The mission included both joint and separate scientific experiments and provided useful engineering experience for future joint US–Russian space flights, such as the Shuttle–Mir program[112] and the International Space Station.

Space Shuttle (1972–2011)

Shuttle Patch.svg
Launch of Space Shuttle Discovery at the start of STS-120

The Space Shuttle was the only vehicle in the Space Transportation System to be developed, and became the major focus of NASA in the late 1970s and the 1980s. Originally planned as a frequently launchable, fully reusable vehicle, the design was changed to use an expendable external propellant tank to reduce development cost, and four Space Shuttle orbiters were built by 1985. The first to launch, Columbia, did so on April 12, 1981, the 20th anniversary of the first human spaceflight.[113]

The Shuttle flew 135 missions and carried 355 astronauts from 16 countries, many on multiple trips. Its major components were a spaceplane orbiter with an external fuel tank and two solid-fuel launch rockets at its side. The external tank, which was bigger than the spacecraft itself, was the only major component that was not reused. The shuttle could orbit in altitudes of 185–643 km (115–400 miles)[114] and carry a maximum payload (to low orbit) of 24,400 kg (54,000 lb).[115] Missions could last from 5 to 17 days and crews could be from 2 to 8 astronauts.[114]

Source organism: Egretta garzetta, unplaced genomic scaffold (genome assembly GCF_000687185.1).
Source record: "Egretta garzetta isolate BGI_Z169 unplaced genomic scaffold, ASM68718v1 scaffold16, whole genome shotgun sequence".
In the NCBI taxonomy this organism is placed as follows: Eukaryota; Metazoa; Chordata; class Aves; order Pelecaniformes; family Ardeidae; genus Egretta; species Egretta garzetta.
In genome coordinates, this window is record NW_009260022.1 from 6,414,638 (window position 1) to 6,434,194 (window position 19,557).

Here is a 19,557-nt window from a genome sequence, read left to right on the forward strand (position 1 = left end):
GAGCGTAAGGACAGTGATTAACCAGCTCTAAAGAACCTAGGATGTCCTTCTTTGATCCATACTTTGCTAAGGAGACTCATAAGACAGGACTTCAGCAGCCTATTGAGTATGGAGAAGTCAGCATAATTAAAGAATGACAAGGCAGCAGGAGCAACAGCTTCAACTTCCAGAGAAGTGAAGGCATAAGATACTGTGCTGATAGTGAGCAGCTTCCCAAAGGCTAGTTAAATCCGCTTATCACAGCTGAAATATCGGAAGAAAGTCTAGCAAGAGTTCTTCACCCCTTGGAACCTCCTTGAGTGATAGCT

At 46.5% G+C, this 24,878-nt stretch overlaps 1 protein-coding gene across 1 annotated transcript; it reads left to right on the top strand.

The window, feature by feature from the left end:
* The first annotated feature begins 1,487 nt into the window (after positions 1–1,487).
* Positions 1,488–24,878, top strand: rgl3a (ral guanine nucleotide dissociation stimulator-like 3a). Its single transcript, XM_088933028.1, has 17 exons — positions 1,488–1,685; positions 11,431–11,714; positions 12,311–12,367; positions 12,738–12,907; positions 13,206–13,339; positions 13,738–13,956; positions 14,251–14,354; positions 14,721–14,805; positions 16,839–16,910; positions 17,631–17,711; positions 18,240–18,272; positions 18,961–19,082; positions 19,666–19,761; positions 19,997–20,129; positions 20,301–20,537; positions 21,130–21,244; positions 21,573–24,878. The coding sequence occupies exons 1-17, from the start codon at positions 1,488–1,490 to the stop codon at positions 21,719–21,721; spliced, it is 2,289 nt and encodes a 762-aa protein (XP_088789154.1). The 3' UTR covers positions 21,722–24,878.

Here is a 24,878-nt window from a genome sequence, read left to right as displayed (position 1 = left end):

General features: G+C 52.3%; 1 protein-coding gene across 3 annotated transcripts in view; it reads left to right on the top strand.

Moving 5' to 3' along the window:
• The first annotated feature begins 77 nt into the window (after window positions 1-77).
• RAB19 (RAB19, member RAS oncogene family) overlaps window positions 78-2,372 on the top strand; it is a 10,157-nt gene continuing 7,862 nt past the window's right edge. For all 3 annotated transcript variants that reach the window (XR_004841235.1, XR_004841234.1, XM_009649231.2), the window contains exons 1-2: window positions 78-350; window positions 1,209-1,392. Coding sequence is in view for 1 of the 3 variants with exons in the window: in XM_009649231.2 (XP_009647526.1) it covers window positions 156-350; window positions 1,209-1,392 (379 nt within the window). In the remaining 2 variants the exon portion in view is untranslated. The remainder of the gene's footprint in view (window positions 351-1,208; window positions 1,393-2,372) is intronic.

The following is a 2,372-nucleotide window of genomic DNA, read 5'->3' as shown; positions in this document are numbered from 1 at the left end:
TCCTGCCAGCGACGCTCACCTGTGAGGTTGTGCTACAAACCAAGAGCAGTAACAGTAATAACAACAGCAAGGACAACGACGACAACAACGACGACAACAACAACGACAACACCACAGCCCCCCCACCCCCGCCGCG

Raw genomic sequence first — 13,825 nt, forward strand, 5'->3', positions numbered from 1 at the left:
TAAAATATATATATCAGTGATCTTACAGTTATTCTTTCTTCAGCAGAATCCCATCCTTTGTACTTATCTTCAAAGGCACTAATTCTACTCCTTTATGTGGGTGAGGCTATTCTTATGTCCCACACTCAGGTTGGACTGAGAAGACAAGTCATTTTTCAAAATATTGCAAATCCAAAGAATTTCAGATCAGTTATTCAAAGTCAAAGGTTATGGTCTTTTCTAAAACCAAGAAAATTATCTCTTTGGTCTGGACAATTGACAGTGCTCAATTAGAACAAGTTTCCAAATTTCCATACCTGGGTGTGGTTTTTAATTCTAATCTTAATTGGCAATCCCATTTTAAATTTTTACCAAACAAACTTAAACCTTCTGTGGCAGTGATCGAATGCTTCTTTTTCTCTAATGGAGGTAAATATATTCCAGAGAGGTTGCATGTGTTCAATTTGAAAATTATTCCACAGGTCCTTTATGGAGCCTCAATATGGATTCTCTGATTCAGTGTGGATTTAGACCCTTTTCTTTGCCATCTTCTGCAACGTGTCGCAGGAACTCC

On 20 missions (1983–1998) the Space Shuttle carried Spacelab, designed in cooperation with the European Space Agency (ESA). Spacelab was not designed for independent orbital flight, but remained in the Shuttle's cargo bay as the astronauts entered and left it through an airlock.[116] On June 18, 1983, Sally Ride became the first American woman in space, on board the Space Shuttle Challenger STS-7 mission.[117] Another famous series of missions were the launch and later successful repair of the Hubble Space Telescope in 1990 and 1993, respectively.[118]